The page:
Employment Visa Attorney Near Colorado Springs

HomeEmployment Visa Attorney Near Colorado Springs

Employment Visa Attorney Near Colorado Springs

American employers who have difficulty or are unable to find American workers to fill positions have an option under U.S. immigration law to hire foreign workers to fill the positions. However, immigration requirements are complicated, so it is not that easy to get an employment-based visa for a foreign worker. Rather, to successfully obtain a work visa for a foreign worker, both the employer and foreign worker must comply with strict rules and regulations that govern the issuance of these visas. 

At Joseph & Hall, we have experienced immigration lawyers who routinely help to obtain these work visas for employers in the Colorado Springs area, among many other immigration services.

Employment Visa Categories

Employment visas are grouped into two broad categories, and under each of these two broad categories, there are many visa types. The two broad categories are temporary and permanent employment visa categories.

Temporary Visa Category

A temporary work visa is one that allows the holder to come and work in the United States for a limited period. The expectation under the law is once that validity period expires, the visa holder must return to their native country unless the visa is extended or they change status to a different visa category that authorizes them to remain and work in the United States beyond the initial validity period.

To obtain this temporary work visa, both the employer and foreign worker must comply with and satisfy the requirements that apply to the visa applied for. The range of temporary work visas available is broad, but the following are the most common:

  • H-1B Nonimmigrant Visa
  • L-1 Nonimmigrant Visa
  • O-1 Nonimmigrant Visa
  • EB-1 Extraordinary Ability Immigrant Visa.
  • EB-1 Multinational Executive Immigrant Visa

Permanent Visa Category

A permanent work visa is one that allows the holder to come, live and work permanently in the United States. In fact, the foreign worker gets a green card based on the approved petition filed by their prospective employer. 

To apply, however, both the employer and prospective foreign worker must satisfy rigorous requirements, which include the employer obtaining what is known as labor certification from the U.S. Department of Labor (DOL).

Obtaining the labor certification requires the employer to take legally required steps to demonstrate (to the satisfaction of DOL) that the employer cannot find qualified American workers to fill the open position.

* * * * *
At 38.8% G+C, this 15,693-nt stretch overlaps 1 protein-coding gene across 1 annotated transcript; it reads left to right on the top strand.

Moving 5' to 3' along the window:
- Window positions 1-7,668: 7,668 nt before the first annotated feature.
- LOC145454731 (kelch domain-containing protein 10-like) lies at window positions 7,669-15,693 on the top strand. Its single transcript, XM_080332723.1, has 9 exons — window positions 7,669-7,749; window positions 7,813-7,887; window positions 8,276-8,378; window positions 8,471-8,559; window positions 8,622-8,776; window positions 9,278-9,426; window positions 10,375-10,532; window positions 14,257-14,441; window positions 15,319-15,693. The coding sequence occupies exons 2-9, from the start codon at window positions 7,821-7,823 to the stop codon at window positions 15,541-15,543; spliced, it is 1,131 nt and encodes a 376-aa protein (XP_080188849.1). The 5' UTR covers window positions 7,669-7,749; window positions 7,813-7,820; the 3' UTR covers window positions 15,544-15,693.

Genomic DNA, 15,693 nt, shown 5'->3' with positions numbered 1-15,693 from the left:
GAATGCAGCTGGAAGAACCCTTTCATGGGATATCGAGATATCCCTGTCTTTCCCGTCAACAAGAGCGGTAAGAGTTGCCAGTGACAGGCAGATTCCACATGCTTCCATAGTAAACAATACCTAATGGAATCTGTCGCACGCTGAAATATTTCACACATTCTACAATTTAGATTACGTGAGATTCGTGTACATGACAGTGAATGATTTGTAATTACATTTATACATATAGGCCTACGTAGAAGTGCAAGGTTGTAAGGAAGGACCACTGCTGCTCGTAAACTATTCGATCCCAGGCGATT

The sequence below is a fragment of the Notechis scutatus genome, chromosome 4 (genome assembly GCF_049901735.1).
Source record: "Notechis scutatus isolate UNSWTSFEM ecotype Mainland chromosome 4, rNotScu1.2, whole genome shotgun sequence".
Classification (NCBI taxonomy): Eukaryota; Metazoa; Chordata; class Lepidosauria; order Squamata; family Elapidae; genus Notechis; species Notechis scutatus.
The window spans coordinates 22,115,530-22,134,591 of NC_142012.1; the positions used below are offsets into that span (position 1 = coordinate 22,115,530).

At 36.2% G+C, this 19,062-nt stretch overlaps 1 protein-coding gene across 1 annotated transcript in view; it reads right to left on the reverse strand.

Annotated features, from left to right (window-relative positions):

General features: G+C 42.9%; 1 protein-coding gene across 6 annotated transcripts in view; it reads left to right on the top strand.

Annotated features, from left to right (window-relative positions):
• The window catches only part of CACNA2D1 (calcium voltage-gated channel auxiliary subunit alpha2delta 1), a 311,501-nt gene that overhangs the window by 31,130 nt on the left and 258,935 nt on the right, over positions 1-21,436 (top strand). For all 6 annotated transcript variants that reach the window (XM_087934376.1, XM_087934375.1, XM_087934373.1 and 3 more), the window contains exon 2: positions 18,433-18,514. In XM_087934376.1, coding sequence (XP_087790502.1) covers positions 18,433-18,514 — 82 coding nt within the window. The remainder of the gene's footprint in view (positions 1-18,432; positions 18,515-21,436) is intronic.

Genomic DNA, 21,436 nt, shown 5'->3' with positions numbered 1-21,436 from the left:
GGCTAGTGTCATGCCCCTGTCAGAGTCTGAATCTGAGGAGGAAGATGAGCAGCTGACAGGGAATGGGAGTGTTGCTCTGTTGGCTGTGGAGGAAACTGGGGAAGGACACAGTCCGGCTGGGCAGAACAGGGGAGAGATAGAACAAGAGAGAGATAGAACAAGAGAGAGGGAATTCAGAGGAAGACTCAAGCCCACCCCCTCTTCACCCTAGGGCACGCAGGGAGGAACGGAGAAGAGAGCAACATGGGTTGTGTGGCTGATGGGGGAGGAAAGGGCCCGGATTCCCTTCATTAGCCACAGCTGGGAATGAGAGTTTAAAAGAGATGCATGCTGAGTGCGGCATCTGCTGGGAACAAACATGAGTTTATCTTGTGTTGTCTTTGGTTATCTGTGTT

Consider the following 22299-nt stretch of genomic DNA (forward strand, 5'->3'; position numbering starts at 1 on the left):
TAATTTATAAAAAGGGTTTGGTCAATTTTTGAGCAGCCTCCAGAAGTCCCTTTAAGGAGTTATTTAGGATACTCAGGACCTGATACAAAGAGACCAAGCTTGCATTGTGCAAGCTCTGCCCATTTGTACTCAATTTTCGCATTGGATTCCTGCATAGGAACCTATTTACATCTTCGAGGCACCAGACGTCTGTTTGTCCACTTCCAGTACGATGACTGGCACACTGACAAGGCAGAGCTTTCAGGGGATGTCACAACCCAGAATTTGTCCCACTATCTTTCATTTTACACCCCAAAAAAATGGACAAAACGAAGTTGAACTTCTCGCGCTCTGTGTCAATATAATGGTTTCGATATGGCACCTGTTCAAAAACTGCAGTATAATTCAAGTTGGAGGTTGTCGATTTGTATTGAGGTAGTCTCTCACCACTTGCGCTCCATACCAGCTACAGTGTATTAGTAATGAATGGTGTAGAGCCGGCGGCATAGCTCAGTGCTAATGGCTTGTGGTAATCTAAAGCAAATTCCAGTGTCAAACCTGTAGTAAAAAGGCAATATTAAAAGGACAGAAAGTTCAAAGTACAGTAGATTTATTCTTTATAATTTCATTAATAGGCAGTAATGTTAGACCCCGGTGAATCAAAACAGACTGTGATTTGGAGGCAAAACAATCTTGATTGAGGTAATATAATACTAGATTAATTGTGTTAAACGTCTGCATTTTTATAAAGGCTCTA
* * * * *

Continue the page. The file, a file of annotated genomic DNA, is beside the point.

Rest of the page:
National Interest Waiver

Although labor certification is required to obtain a permanent work visa (green card), it is possible to have this requirement waived if the applicant can demonstrate that it is in the national interest of the United States to waive the labor certification requirement.

There is no definition of what is in the national interest, but the USCIS considers 3 factors in determining whether the national interest requirement is met, and these are:

  • The proposed area of participation has both substantial merit and national importance.
  • The person applying for the waiver is well-positioned to advance the proposed engagement.
  • Everything considered, it would be beneficial to the United States to waive the requirements of both a job offer and the requisite labor certification.

An Employment Visa Attorney Near Colorado Springs

If you are in the Colorado Springs area and need an immigration attorney, contact us today and schedule a consultation. The team of Joseph & Hall is ready to help.


Appeals & Federal Litigation Cases


We’ve filed a case challenging the US Department of Labor over a new rule that dramatically hikes wages for H-1B, H-1B1, PERM and E-3 cases.



This case challenged the Presidential Proclamation 10014 and 10052 with respect to DV winners. The judge has certified the case as a class action …



This case challenged visa processing delays and the Trump Administration’s immigrant visa ban, Presidential Proclamation 10014.



This case features “pair[s] of star-crossed lovers” on whose lives, like Romeo and Juliet’s, a plague has wreaked havoc.



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Countless people dream of becoming a U.S. citizen. If your application was rejected by the USCIS, we are here to fight for your best interests.

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